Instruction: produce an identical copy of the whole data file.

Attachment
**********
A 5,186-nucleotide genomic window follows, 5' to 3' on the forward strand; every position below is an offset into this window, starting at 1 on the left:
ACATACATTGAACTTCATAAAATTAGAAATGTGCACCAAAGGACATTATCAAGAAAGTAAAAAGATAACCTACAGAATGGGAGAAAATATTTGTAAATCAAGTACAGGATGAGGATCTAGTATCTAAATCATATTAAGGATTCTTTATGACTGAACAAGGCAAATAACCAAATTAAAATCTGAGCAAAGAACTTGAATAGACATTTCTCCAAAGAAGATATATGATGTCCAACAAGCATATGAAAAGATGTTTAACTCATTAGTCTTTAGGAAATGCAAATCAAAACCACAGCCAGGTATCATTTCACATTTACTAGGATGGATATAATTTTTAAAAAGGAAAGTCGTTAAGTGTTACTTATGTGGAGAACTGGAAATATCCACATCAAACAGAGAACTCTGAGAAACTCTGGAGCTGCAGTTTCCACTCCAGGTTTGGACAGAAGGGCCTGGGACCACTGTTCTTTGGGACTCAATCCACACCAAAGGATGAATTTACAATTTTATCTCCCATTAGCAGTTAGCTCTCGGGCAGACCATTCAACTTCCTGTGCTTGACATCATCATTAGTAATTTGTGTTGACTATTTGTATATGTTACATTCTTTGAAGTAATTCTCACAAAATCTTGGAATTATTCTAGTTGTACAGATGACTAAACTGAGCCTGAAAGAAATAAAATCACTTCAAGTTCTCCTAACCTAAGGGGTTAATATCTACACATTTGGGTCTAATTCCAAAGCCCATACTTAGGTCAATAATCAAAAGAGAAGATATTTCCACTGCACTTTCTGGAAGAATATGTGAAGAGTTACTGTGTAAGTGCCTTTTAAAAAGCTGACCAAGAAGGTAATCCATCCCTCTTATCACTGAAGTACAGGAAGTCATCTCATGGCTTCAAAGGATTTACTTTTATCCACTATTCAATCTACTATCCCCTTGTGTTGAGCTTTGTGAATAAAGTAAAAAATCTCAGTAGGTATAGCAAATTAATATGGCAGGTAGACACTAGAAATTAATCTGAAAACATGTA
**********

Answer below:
A 5,186-nucleotide genomic window follows, 5' to 3' on the forward strand; every position below is an offset into this window, starting at 1 on the left:
ACATACATTGAACTTCATAAAATTAGAAATGTGCACCAAAGGACATTATCAAGAAAGTAAAAAGATAACCTACAGAATGGGAGAAAATATTTGTAAATCAAGTACAGGATGAGGATCTAGTATCTAAATCATATTAAGGATTCTTTATGACTGAACAAGGCAAATAACCAAATTAAAATCTGAGCAAAGAACTTGAATAGACATTTCTCCAAAGAAGATATATGATGTCCAACAAGCATATGAAAAGATGTTTAACTCATTAGTCTTTAGGAAATGCAAATCAAAACCACAGCCAGGTATCATTTCACATTTACTAGGATGGATATAATTTTTAAAAAGGAAAGTCGTTAAGTGTTACTTATGTGGAGAACTGGAAATATCCACATCAAACAGAGAACTCTGAGAAACTCTGGAGCTGCAGTTTCCACTCCAGGTTTGGACAGAAGGGCCTGGGACCACTGTTCTTTGGGACTCAATCCACACCAAAGGATGAATTTACAATTTTATCTCCCATTAGCAGTTAGCTCTCGGGCAGACCATTCAACTTCCTGTGCTTGACATCATCATTAGTAATTTGTGTTGACTATTTGTATATGTTACATTCTTTGAAGTAATTCTCACAAAATCTTGGAATTATTCTAGTTGTACAGATGACTAAACTGAGCCTGAAAGAAATAAAATCACTTCAAGTTCTCCTAACCTAAGGGGTTAATATCTACACATTTGGGTCTAATTCCAAAGCCCATACTTAGGTCAATAATCAAAAGAGAAGATATTTCCACTGCACTTTCTGGAAGAATATGTGAAGAGTTACTGTGTAAGTGCCTTTTAAAAAGCTGACCAAGAAGGTAATCCATCCCTCTTATCACTGAAGTACAGGAAGTCATCTCATGGCTTCAAAGGATTTACTTTTATCCACTATTCAATCTACTATCCCCTTGTGTTGAGCTTTGTGAATAAAGTAAAAAATCTCAGTAGGTATAGCAAATTAATATGGCAGGTAGACACTAGAAATTAATCTGAAAACATGTA